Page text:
The Tribe attended the consultation session in Oglala, South Dakota, on April 28, 2014. During the session, the Tribe examined a “Transformation Plan” and a “Draft Proposal to Redesign the U.S. Department of the Interior's Bureau of Indian Education (Draft Proposal), ” both of which expanded upon the four pillars of reform but did not contain specifics regarding the future structure of BIE or budget information. See Docket 1-10; Docket 1-11. The Tribe was also asked to consult on a “Draft Bureau of Indian Education Strategic Plan 2014-2018” (BIE Draft Strategic Plan) while at the consultation session. See Docket 1-13. This BIE Draft Strategic Plan, totaling 41 pages, was not provided to tribal leaders prior to the meeting. Docket 1 at 13-14, ¶ 42. The Tribe, through the Great Plains Tribal Chairman's Association, submitted a formal response to both the Transformation Plan and the BIE Draft Strategic Plan in May 2014. Docket 1-12; Docket 1-14. Defendants did not acknowledge or respond to the Tribe's submissions. Docket 1 at 14, ¶ 45.

         In June 2014, defendants released “Findings and Recommendations Prepared by the Bureau of Indian Education Study Group Submitted to the Secretaries of the Departments of the Interior and Education, ” otherwise known as the “Blueprint for Reform.” Docket 1-16. See also Docket 1 at 14, ¶ 45; Docket 15 at 3. This report details the Study Group's final analysis and formal recommendation for BIE reform. The Tribe alleges that this document is substantially similar to the draft report that was released in April 2014 in that it fails to offer specifics regarding budget proposals, staffing changes, or any meaningful empirical data. Docket 1 at 14, ¶ 45.

         Also in June 2014, Secretary Jewell issued Order No. 3334:

         “Restructuring the Bureau of Indian Education.” Docket 1-17. The purpose of this Order was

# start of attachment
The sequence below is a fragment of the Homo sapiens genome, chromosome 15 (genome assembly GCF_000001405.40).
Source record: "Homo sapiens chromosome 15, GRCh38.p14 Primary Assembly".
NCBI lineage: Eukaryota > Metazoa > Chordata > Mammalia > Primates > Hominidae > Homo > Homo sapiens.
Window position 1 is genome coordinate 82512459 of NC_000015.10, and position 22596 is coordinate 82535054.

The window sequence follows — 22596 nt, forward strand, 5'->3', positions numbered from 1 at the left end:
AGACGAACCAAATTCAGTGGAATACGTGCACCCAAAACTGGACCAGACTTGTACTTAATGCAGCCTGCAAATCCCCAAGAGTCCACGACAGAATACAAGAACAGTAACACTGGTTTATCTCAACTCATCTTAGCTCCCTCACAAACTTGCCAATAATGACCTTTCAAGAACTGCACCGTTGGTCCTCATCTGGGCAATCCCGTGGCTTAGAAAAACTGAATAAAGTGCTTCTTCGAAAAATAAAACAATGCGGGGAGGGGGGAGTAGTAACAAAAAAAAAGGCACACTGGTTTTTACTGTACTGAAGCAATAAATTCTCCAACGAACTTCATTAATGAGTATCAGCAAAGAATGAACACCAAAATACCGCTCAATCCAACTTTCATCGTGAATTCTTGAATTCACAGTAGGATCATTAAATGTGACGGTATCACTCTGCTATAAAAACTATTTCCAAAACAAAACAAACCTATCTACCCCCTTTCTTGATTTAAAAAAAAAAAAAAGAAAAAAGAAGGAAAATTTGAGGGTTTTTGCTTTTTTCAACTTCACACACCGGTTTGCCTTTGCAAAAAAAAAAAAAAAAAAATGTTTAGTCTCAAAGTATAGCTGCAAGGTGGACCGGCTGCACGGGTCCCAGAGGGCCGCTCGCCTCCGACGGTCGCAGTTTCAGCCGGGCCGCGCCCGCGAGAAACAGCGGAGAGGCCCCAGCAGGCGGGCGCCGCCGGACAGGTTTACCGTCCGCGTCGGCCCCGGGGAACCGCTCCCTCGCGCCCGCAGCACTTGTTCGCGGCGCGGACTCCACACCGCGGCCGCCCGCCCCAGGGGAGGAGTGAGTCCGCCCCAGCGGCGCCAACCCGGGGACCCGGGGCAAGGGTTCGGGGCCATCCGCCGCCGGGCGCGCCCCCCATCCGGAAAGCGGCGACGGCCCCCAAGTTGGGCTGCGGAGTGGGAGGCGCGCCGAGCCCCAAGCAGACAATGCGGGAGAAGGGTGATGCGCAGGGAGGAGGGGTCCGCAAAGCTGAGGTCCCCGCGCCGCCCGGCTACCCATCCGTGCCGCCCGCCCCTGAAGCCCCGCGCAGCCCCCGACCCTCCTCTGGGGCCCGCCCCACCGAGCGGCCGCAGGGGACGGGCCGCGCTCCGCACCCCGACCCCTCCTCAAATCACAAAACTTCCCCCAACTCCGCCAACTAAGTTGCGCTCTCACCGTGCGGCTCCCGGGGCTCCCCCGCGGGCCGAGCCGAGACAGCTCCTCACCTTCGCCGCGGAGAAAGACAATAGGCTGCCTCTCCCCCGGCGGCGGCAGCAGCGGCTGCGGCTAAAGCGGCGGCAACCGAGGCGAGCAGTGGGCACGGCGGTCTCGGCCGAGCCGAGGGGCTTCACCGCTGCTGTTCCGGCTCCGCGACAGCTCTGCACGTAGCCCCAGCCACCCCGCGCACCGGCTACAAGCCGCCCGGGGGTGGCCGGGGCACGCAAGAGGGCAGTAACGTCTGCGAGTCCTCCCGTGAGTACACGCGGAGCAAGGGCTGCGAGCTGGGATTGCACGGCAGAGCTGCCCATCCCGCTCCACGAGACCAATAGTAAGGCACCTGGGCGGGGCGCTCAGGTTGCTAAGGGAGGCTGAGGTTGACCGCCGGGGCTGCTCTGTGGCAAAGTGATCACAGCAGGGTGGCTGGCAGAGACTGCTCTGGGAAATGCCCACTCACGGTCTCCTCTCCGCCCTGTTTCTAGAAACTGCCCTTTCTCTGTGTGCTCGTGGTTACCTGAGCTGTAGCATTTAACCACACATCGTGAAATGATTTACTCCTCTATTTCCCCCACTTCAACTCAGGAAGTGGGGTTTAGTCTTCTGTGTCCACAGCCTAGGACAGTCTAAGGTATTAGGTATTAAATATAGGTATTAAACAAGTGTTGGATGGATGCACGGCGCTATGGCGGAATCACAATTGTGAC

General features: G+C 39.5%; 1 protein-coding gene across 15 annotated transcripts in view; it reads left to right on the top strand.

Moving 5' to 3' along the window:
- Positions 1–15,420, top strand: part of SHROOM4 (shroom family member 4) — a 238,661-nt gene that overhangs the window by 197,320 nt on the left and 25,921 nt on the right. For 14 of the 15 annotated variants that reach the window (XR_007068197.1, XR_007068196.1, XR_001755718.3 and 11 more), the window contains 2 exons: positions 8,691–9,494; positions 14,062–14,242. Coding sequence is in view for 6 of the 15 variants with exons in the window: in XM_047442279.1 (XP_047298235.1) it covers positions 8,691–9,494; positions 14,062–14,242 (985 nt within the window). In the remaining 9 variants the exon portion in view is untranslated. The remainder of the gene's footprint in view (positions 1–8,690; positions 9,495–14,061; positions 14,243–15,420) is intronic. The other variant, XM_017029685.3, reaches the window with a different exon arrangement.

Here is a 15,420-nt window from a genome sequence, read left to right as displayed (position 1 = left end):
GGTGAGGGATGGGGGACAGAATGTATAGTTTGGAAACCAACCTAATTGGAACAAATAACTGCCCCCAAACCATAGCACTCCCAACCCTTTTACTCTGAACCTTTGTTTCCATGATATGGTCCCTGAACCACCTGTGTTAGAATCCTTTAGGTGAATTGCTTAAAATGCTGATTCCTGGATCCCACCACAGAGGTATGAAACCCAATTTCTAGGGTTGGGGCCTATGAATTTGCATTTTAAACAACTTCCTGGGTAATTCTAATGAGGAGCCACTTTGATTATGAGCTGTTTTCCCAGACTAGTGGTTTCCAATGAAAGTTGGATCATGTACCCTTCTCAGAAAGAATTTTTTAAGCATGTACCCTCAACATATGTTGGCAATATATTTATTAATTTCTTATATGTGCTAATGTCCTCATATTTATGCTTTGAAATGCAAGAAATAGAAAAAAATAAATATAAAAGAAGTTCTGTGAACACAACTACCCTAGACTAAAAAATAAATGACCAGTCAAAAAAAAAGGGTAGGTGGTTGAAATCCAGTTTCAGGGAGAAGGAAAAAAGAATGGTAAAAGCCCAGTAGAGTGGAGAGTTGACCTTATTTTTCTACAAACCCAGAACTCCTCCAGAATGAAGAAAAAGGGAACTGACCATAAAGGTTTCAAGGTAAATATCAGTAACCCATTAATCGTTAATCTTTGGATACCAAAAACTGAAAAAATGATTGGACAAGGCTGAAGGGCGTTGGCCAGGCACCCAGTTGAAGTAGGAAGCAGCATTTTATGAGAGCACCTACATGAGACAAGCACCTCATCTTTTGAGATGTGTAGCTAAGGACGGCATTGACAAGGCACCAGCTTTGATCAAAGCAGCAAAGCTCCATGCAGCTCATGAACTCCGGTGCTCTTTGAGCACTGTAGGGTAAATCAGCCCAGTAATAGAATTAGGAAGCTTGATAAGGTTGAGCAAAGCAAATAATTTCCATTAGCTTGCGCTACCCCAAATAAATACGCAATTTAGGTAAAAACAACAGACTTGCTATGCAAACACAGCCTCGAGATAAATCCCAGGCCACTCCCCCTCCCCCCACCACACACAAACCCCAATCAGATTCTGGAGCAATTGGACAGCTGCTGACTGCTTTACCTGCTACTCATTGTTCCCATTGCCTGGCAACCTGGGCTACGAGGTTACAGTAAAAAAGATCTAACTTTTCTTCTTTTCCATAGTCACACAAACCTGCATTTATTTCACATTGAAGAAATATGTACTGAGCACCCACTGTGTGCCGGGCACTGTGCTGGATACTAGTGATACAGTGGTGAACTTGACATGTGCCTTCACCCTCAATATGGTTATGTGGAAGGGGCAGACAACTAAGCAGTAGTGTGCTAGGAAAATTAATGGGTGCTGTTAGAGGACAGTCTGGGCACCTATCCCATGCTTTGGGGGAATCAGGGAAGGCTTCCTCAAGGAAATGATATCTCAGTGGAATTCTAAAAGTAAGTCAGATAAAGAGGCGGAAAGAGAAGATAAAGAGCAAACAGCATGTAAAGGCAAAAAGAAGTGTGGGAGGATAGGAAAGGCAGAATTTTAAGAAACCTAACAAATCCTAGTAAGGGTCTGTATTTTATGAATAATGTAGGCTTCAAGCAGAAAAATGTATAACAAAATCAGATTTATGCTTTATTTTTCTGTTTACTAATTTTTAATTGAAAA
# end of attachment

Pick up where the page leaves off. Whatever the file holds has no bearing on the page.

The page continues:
to begin the process of implementing those reforms by redesigning and restructuring the BIE into an innovative organization that will improve operations for both tribally-controlled and BIE-operated schools. The redesign and restructuring of the BIE will occur in two phases to ensure an orderly and minimally disruptive transition and will emphasize: (1) improving responsiveness of BIE operational support to schools; and (2) improving performance of individual schools.

Id. at 1. The Order established that, in Phase I, a School Operations Division of the BIE shall be established, three current Associate Deputy Directors (ADDs) of BIE will be realigned to supervise different areas of the department, Education Line Offices (ELOs) will be restructured and transitioned into Education Resource Centers (ERSs), and a new Office of Sovereignty and Indian Education will be created. Id. at 2. In Phase II, each office of the three ADDs will create Support Solutions Teams. These teams will be responsible for providing greater local support to BIE funded schools. Id.

         Defendants, or their representatives, met with the Tribe's representatives two times throughout the remainder of 2014. See Docket 1 at 17-18, ¶¶ 53-54 (stating that the Tribe met with defendants on July 22, and August 13). In each of these meetings, the Tribe alleges that defendants' representatives indicated that BIE was implementing the changes articulated in the report issued by the Study Group and Order 3334. Id. According to reports provided to the Tribe, defendants were moving forward with plans to transition 23 ELOs into approximately 15 ERCs. Docket 1-20 at 12; see also Docket 1-23 at 7. The reports also indicated that the BIE-operated school on the Cheyenne Sioux Reservation would report to a new ERC in Flandreau, South Dakota, while the two Tribally-controlled schools on the reservation would report to a new ERC in Belcourt, North Dakota. Docket 1 at 18, ¶ 57.